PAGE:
The Thief fan community has been buzzing for more details regarding the movement mechanics of Eidos-Montreal’s Thief. The fast pace of AAA game development means that ideas are often in constant flux and subject to change, so to bring the community up to speed, I took the Thief communities top questions to Lead Level Designer Daniel Windfeld Schmidt. Here’s what he had to say:
ResonanceCascade: How do you avoid intentionality problems when the jump, climb, and mantle abilities are all tied to the same button? (i.e. how does the game know which one we want to do and when?)
Good question. We’re actually still working on the control layouts right now. We’ve been constantly tuning because it’s really important to us to avoid ambiguity in controls. We’ve gone through several revisions since the demo we showed at E3, for instance, and we’ll continue to playtest until we feel that it’s right. As it stands right now today, jumping/climbing is on its own button, swooping is on its own button – we’ve separated them. We’ve put actions that share similar goals – ie. to move on to the next section – on the same button, and taken actions with different goals – ie. to get to cover – on separate buttons, which helps avoid clashes.
Platinumoxicity: Since jumping is now contextual, have you designed all level areas in a way that removes confusion about which things can be jumped over and which can't? How does the level design prevent players from constantly running into situations where they think they should be able to do something, but they can't?
This is related to the earlier question regarding the control scheme. Our latest revisions have brought even more fluid jumping. It’s really dynamic where you can jump – so long as you’re pressing in the right direction and press the jump button, you’ll jump.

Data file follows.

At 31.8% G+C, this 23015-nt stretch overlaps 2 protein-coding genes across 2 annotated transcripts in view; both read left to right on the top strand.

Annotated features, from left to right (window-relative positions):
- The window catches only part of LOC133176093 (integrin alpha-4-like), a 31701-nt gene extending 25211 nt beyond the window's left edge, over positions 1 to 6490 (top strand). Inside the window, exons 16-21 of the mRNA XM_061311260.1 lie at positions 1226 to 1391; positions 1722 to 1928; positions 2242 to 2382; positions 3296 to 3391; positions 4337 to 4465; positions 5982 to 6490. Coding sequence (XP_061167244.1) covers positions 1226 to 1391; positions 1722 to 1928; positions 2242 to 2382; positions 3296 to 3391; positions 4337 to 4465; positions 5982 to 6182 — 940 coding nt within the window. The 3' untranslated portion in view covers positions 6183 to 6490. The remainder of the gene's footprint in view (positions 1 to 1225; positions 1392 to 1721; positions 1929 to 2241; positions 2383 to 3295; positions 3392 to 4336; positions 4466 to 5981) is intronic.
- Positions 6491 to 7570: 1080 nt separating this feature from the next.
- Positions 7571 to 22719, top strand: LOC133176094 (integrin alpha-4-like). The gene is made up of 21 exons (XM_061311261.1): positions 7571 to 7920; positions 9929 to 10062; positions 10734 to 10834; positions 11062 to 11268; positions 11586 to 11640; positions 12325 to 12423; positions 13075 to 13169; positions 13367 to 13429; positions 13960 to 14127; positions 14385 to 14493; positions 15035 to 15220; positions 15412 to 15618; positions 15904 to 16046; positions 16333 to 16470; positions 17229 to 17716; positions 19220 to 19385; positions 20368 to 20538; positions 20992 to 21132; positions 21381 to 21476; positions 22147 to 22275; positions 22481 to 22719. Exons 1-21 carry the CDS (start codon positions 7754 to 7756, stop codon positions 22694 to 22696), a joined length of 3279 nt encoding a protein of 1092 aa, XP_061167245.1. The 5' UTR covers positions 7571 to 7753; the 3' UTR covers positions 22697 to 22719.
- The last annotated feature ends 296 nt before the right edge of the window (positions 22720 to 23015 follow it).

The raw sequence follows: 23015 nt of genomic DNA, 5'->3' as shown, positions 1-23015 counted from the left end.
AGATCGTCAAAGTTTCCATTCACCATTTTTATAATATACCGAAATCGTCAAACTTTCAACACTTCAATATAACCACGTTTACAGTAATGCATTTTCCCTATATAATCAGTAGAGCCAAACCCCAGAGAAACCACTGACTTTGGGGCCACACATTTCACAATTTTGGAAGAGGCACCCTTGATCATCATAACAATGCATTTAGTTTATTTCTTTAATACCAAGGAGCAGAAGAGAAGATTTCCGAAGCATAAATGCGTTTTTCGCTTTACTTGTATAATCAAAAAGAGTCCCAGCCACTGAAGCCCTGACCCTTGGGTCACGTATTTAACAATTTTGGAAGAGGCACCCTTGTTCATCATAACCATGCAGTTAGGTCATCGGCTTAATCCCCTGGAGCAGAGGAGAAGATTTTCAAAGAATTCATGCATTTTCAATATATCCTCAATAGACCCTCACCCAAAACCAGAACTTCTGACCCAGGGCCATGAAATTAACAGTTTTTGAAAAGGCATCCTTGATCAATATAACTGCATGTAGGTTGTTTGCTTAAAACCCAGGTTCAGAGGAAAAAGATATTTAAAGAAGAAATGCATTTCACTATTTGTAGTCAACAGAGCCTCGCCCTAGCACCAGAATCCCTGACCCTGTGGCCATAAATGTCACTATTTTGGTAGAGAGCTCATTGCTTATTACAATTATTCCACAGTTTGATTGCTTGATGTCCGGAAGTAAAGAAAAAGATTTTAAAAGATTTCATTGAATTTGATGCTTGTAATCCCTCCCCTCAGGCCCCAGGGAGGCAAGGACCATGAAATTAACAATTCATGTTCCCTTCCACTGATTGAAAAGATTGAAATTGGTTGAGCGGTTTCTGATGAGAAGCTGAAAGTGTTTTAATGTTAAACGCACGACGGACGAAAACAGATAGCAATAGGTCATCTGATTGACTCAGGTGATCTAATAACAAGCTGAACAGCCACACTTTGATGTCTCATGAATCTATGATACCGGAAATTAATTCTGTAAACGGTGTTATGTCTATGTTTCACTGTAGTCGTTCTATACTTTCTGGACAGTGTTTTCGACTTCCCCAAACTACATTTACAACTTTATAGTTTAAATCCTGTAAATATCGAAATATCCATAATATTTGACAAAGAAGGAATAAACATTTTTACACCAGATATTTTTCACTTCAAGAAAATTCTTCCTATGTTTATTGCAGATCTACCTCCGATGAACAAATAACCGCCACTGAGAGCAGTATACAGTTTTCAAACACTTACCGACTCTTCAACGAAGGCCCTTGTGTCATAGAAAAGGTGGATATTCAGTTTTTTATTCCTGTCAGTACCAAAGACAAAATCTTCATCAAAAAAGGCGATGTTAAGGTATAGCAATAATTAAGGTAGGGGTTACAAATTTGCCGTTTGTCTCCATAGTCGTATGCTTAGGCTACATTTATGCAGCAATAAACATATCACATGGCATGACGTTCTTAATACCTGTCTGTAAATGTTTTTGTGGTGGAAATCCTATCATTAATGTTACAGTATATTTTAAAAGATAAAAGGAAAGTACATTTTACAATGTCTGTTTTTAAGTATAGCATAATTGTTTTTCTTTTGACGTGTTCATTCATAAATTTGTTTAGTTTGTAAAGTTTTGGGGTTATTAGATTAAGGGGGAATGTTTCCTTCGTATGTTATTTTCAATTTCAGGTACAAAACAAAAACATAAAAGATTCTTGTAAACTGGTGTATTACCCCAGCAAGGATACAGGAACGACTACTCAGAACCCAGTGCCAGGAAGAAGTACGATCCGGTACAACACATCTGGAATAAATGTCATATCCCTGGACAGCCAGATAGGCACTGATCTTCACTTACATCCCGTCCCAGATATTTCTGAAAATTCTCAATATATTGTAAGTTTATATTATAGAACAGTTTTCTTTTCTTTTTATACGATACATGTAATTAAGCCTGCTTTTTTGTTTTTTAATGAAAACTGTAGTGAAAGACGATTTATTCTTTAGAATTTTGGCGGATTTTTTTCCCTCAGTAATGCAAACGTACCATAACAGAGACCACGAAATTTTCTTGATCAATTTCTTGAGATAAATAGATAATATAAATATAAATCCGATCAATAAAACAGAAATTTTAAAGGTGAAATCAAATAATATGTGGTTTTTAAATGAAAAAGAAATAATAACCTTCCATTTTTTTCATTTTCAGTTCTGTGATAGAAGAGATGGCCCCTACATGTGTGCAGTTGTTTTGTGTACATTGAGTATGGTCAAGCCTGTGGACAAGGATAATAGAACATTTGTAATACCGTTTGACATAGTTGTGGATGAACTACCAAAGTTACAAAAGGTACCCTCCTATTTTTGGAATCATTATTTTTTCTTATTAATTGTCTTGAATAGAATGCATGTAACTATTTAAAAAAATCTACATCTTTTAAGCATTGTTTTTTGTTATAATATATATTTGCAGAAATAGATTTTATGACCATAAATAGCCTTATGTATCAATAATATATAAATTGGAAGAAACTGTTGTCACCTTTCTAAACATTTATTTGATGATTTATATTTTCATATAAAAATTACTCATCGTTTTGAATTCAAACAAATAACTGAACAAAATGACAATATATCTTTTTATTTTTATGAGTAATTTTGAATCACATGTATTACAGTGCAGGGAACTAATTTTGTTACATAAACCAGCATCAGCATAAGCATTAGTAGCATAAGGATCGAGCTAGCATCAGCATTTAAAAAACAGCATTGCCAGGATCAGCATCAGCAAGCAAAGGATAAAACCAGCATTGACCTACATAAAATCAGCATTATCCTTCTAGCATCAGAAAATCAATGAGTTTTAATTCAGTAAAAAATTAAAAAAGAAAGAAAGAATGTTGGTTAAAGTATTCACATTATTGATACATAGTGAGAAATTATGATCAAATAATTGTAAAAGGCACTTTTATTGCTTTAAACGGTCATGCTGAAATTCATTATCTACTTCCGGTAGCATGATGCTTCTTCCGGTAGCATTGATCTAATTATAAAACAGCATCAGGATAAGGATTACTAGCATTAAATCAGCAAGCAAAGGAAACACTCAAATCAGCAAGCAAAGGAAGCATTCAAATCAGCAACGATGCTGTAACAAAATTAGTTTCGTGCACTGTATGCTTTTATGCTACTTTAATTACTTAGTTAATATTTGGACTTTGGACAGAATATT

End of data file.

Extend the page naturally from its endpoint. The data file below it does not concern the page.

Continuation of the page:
Nightwynd: Could you go into detail on how the contextual actions actually work? Do you have to separately define jumping spots while building a level or are the contextual actions rather based on different variables such as level geometry and player’s position etc - Or something else?
The system that we use detects edges in the environment geometry around Garrett. It figures out whether he can jump, climb (or whatever the situation might call for), simply based on the edges within reach that are being detected around you. There are no pre-defined hot spots; it’s handled in real time. Whatever you would logically consider an edge can be interacted with.
Master Taffer: Could you explain some of the movement options Garrett has at his disposal in addition to the swoop and climbing, such as sliding over environmental obstacles?
Garrett can crouch, stand, walk, run, jump, climb, swoop (swooping is directional), vault over obstacles, and also slide down precipices/slopes as well. This all plays an important part in how likely Garrett is to be detected. Stance and speed directly influence his chances of being spotted.
DarknessFalls: Can you swoop while standing, walking and running, or do you need to be crouching?
You can swoop in any stance, in any direction.
NIB: What's the role of the rope arrow in this game? What do I gain by using the rope arrow?
It depends on the level. When you use a rope arrow, you might find a secret area, a new vantage point to scope out an area, some loot, an alternate path or the ability to get behind a guard or something else. It really depends on that particular level.
DrunkenGuard: How many rope arrow hotspots are you planning? Are we talking about just one or two in a single level... or five plus?
As many as we can!
Loup: Will it be possible to cancel a jump or mantle a few frames into the animation? In other words, being able to cancel the jump or mantling which you have just begun?
The transitions are really fast... like, really fast! For example, climbing up something takes less approximately than 1/4 of a second at the moment. You can physically stand up and check the coast is clear before you climb.
Subjective Effect: Will crouch-moving and swooping always be silent unless over "special" surfaces like broken glass or are there general surfaces, like marble, where they will make some noise?
We’re still looking at the visual language for noise and noise traps, but each surface in the game has different characteristics when it comes to the amounts of noise they create, from very noisy to not very noisy, depending if you are running, crouching etc.
A huge thanks to Daniel for taking the time to share more with us, and for everybody on the official Thief forums for submitting their questions. Hope you guys learned something new, stay tuned for more!